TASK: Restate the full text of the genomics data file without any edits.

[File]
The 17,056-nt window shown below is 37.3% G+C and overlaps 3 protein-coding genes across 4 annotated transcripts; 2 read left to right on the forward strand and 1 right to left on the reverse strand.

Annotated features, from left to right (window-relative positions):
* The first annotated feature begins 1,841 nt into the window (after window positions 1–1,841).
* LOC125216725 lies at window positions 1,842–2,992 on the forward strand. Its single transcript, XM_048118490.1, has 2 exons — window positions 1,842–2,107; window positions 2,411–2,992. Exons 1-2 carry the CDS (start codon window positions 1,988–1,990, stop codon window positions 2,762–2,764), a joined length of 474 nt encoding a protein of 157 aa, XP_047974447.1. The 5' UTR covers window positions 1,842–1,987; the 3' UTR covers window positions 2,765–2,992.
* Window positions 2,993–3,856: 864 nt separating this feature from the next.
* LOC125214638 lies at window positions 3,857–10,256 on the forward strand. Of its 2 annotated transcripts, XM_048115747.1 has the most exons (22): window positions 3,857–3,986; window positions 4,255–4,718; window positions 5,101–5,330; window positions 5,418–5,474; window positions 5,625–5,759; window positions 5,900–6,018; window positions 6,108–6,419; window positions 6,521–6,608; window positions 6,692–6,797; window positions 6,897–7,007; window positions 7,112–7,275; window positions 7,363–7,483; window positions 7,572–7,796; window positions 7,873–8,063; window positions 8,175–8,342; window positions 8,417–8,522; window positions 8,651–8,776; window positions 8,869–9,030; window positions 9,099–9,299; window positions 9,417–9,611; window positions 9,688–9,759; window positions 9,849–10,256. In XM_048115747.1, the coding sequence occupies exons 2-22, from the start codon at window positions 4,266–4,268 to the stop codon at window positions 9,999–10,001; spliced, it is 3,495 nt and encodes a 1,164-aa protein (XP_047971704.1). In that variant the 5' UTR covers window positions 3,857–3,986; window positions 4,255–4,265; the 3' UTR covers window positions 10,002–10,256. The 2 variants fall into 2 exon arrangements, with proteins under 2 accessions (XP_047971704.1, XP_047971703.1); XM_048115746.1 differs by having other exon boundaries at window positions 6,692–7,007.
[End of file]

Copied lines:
The 17,056-nt window shown below is 37.3% G+C and overlaps 3 protein-coding genes across 4 annotated transcripts; 2 read left to right on the forward strand and 1 right to left on the reverse strand.

Annotated features, from left to right (window-relative positions):
* The first annotated feature begins 1,841 nt into the window (after window positions 1–1,841).
* LOC125216725 lies at window positions 1,842–2,992 on the forward strand. Its single transcript, XM_048118490.1, has 2 exons — window positions 1,842–2,107; window positions 2,411–2,992. Exons 1-2 carry the CDS (start codon window positions 1,988–1,990, stop codon window positions 2,762–2,764), a joined length of 474 nt encoding a protein of 157 aa, XP_047974447.1. The 5' UTR covers window positions 1,842–1,987; the 3' UTR covers window positions 2,765–2,992.
* Window positions 2,993–3,856: 864 nt separating this feature from the next.
* LOC125214638 lies at window positions 3,857–10,256 on the forward strand. Of its 2 annotated transcripts, XM_048115747.1 has the most exons (22): window positions 3,857–3,986; window positions 4,255–4,718; window positions 5,101–5,330; window positions 5,418–5,474; window positions 5,625–5,759; window positions 5,900–6,018; window positions 6,108–6,419; window positions 6,521–6,608; window positions 6,692–6,797; window positions 6,897–7,007; window positions 7,112–7,275; window positions 7,363–7,483; window positions 7,572–7,796; window positions 7,873–8,063; window positions 8,175–8,342; window positions 8,417–8,522; window positions 8,651–8,776; window positions 8,869–9,030; window positions 9,099–9,299; window positions 9,417–9,611; window positions 9,688–9,759; window positions 9,849–10,256. In XM_048115747.1, the coding sequence occupies exons 2-22, from the start codon at window positions 4,266–4,268 to the stop codon at window positions 9,999–10,001; spliced, it is 3,495 nt and encodes a 1,164-aa protein (XP_047971704.1). In that variant the 5' UTR covers window positions 3,857–3,986; window positions 4,255–4,265; the 3' UTR covers window positions 10,002–10,256. The 2 variants fall into 2 exon arrangements, with proteins under 2 accessions (XP_047971704.1, XP_047971703.1); XM_048115746.1 differs by having other exon boundaries at window positions 6,692–7,007.